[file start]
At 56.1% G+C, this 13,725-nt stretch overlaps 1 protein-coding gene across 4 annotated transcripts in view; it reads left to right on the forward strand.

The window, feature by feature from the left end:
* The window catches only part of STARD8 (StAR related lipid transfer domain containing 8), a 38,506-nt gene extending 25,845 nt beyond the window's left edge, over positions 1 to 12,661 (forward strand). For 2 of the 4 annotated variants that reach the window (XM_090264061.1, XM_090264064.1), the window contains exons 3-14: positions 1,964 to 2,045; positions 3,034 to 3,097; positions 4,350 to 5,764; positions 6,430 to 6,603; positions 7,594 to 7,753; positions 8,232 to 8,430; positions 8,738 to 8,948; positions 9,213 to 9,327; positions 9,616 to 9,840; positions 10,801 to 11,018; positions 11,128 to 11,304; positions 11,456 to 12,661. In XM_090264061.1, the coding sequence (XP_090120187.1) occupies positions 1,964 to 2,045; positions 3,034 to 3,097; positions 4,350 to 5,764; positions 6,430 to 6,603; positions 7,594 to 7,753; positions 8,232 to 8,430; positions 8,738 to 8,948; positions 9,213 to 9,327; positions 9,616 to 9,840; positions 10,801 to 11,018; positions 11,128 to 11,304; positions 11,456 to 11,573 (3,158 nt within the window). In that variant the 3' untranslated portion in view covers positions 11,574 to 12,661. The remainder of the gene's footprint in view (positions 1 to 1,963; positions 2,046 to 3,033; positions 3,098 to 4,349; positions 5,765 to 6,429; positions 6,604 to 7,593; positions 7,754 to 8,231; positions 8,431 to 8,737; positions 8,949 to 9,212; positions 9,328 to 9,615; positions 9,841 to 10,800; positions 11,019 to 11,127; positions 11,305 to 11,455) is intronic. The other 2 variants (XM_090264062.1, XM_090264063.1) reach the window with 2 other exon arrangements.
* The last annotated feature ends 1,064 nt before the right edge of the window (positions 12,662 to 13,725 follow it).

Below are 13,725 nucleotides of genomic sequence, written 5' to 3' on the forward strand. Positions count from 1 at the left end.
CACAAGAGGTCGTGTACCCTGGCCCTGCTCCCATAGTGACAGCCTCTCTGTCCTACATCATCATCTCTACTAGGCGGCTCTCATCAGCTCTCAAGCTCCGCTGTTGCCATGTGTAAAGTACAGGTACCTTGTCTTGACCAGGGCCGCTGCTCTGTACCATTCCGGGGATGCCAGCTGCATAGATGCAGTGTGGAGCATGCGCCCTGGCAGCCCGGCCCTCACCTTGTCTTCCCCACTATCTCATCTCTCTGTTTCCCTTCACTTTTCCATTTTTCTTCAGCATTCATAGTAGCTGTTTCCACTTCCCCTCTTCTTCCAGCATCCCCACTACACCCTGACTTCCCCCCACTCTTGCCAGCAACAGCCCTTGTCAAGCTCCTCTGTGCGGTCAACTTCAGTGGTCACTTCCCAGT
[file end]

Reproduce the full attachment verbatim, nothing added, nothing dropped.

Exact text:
At 56.1% G+C, this 13,725-nt stretch overlaps 1 protein-coding gene across 4 annotated transcripts in view; it reads left to right on the forward strand.

The window, feature by feature from the left end:
* The window catches only part of STARD8 (StAR related lipid transfer domain containing 8), a 38,506-nt gene extending 25,845 nt beyond the window's left edge, over positions 1 to 12,661 (forward strand). For 2 of the 4 annotated variants that reach the window (XM_090264061.1, XM_090264064.1), the window contains exons 3-14: positions 1,964 to 2,045; positions 3,034 to 3,097; positions 4,350 to 5,764; positions 6,430 to 6,603; positions 7,594 to 7,753; positions 8,232 to 8,430; positions 8,738 to 8,948; positions 9,213 to 9,327; positions 9,616 to 9,840; positions 10,801 to 11,018; positions 11,128 to 11,304; positions 11,456 to 12,661. In XM_090264061.1, the coding sequence (XP_090120187.1) occupies positions 1,964 to 2,045; positions 3,034 to 3,097; positions 4,350 to 5,764; positions 6,430 to 6,603; positions 7,594 to 7,753; positions 8,232 to 8,430; positions 8,738 to 8,948; positions 9,213 to 9,327; positions 9,616 to 9,840; positions 10,801 to 11,018; positions 11,128 to 11,304; positions 11,456 to 11,573 (3,158 nt within the window). In that variant the 3' untranslated portion in view covers positions 11,574 to 12,661. The remainder of the gene's footprint in view (positions 1 to 1,963; positions 2,046 to 3,033; positions 3,098 to 4,349; positions 5,765 to 6,429; positions 6,604 to 7,593; positions 7,754 to 8,231; positions 8,431 to 8,737; positions 8,949 to 9,212; positions 9,328 to 9,615; positions 9,841 to 10,800; positions 11,019 to 11,127; positions 11,305 to 11,455) is intronic. The other 2 variants (XM_090264062.1, XM_090264063.1) reach the window with 2 other exon arrangements.
* The last annotated feature ends 1,064 nt before the right edge of the window (positions 12,662 to 13,725 follow it).

Below are 13,725 nucleotides of genomic sequence, written 5' to 3' on the forward strand. Positions count from 1 at the left end.
CACAAGAGGTCGTGTACCCTGGCCCTGCTCCCATAGTGACAGCCTCTCTGTCCTACATCATCATCTCTACTAGGCGGCTCTCATCAGCTCTCAAGCTCCGCTGTTGCCATGTGTAAAGTACAGGTACCTTGTCTTGACCAGGGCCGCTGCTCTGTACCATTCCGGGGATGCCAGCTGCATAGATGCAGTGTGGAGCATGCGCCCTGGCAGCCCGGCCCTCACCTTGTCTTCCCCACTATCTCATCTCTCTGTTTCCCTTCACTTTTCCATTTTTCTTCAGCATTCATAGTAGCTGTTTCCACTTCCCCTCTTCTTCCAGCATCCCCACTACACCCTGACTTCCCCCCACTCTTGCCAGCAACAGCCCTTGTCAAGCTCCTCTGTGCGGTCAACTTCAGTGGTCACTTCCCAGT